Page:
FLDS leader Lyle Jeffs asks to be released from jail pending trial

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SALT LAKE CITY -- Fundamentalist LDS Church bishop Lyle Jeffs asked a federal judge to release him from jail as he faces food stamp fraud and money laundering charges.

Update: FLDS leader Lyle Jeffs will remain in jail

After several hours of arguments on Wednesday, U.S. District Court Judge Ted Stewart said he would make a decision -- but did not issue a timeline for when he would rule.

Lyle Jeffs and 10 other FLDS members are facing federal charges of food stamp fraud and money laundering.

They're accused of bilking taxpayers out of more than $12 million by ordering FLDS members to hand over their food stamp cards to leaders to do with as they wished.

In court Wednesday, defense attorneys countered with a religious freedom argument -- that the FLDS Church believes in "consecrating" things to their united order.


In the hearing, federal prosecutors pushed to keep Jeffs in jail by arguing that he still exercises great influence over the FLDS community and could interfere with witnesses or flee. They claim he carries out the orders of his brother, polygamist leader Warren Jeffs, who still runs things from his Texas prison cell where he's serving a life sentence related to underage "marriages."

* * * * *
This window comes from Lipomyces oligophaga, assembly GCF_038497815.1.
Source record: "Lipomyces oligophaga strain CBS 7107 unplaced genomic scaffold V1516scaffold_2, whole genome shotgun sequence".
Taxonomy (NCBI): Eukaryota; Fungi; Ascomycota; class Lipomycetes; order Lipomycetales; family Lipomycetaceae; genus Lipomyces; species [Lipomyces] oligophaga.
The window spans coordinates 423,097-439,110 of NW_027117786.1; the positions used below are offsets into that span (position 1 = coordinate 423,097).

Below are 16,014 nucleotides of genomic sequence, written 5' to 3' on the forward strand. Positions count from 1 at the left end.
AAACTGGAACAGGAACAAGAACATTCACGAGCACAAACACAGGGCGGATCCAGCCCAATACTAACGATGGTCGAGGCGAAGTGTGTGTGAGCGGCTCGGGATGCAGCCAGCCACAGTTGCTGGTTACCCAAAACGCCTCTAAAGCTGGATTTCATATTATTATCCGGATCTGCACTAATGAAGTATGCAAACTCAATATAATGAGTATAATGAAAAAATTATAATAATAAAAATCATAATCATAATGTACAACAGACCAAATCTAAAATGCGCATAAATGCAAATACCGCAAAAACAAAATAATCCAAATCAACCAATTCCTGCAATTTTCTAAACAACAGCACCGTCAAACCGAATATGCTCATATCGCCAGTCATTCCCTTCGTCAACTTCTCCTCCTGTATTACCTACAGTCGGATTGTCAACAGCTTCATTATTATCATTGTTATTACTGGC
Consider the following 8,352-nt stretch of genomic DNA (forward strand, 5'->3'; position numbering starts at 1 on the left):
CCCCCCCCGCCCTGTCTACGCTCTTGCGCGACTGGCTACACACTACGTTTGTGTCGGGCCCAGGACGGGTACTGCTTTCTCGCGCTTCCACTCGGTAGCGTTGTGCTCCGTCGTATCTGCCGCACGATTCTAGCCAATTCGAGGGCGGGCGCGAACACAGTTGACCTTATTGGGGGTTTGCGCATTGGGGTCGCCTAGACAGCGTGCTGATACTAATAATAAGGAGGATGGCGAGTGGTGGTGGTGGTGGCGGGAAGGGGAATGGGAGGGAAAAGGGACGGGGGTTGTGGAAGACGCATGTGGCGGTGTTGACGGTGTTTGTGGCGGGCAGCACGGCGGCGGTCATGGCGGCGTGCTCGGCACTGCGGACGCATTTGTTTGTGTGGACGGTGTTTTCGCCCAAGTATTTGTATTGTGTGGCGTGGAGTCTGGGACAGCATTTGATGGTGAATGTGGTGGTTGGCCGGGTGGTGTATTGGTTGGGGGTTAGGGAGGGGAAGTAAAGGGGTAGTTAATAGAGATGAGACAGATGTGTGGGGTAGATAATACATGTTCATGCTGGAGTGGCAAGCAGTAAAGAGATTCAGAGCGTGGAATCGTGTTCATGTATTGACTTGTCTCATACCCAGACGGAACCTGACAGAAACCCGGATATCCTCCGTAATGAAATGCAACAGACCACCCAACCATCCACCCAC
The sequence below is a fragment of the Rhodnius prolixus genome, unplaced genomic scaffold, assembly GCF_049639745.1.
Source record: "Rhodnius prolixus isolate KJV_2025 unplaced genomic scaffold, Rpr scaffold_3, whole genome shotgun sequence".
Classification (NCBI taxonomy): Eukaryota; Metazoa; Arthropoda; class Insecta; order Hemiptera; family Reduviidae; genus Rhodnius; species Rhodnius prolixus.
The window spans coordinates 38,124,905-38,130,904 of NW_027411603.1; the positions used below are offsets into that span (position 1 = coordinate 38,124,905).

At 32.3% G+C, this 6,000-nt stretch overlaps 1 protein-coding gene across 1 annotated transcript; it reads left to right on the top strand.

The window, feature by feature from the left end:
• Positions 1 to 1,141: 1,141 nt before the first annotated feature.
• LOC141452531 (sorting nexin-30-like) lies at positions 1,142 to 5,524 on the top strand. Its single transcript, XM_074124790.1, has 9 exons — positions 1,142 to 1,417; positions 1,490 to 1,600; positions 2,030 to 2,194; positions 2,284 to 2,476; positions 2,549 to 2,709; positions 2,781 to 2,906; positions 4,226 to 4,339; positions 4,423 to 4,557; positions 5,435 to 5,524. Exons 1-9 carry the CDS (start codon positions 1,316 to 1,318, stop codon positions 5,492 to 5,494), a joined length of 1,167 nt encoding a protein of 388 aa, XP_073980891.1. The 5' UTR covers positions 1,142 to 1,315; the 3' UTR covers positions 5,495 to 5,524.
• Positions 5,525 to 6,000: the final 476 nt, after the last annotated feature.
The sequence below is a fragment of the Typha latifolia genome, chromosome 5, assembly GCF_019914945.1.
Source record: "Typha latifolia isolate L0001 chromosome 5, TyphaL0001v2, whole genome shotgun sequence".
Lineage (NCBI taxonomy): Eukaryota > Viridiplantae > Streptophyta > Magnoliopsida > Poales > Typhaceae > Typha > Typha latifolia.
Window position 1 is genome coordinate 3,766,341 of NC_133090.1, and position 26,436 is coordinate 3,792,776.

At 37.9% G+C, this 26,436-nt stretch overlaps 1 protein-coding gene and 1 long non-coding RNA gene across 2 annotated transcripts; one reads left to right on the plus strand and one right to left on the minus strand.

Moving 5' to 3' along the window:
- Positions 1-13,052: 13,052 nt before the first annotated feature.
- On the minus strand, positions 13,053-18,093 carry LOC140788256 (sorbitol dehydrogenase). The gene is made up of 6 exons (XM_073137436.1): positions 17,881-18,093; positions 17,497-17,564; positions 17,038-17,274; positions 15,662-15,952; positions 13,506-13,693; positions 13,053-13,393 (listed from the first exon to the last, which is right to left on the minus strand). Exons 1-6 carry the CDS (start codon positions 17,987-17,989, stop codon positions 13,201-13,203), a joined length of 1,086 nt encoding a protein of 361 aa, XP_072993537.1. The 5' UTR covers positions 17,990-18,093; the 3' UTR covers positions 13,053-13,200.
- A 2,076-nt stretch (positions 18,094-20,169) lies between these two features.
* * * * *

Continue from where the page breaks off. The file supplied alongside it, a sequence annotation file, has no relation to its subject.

Defense attorneys countered that Lyle Jeffs has no criminal record and has appeared in court when asked. They accused the government of presenting "stale" evidence nearly a decade old, attempting to tie the FLDS bishop to the crimes of his brother.

As arguments were made, Lyle Jeffs sat quietly in the courtroom, shackled and wearing a blue jail jumpsuit. Behind him, rows of the courtroom were filled with followers -- including some of his wives.

Prosecutors introduced dictations from Warren Jeffs signed by Lyle Jeffs that had been mailed out, that they claimed "advocated overthrowing the laws of the nation when they conflict with tenets of the FLDS Church." Assistant U.S. Attorney Rob Lund said Warren Jeffs is visited in prison by followers, who surreptitiously record his "revelations," which are then transcribed and disseminated.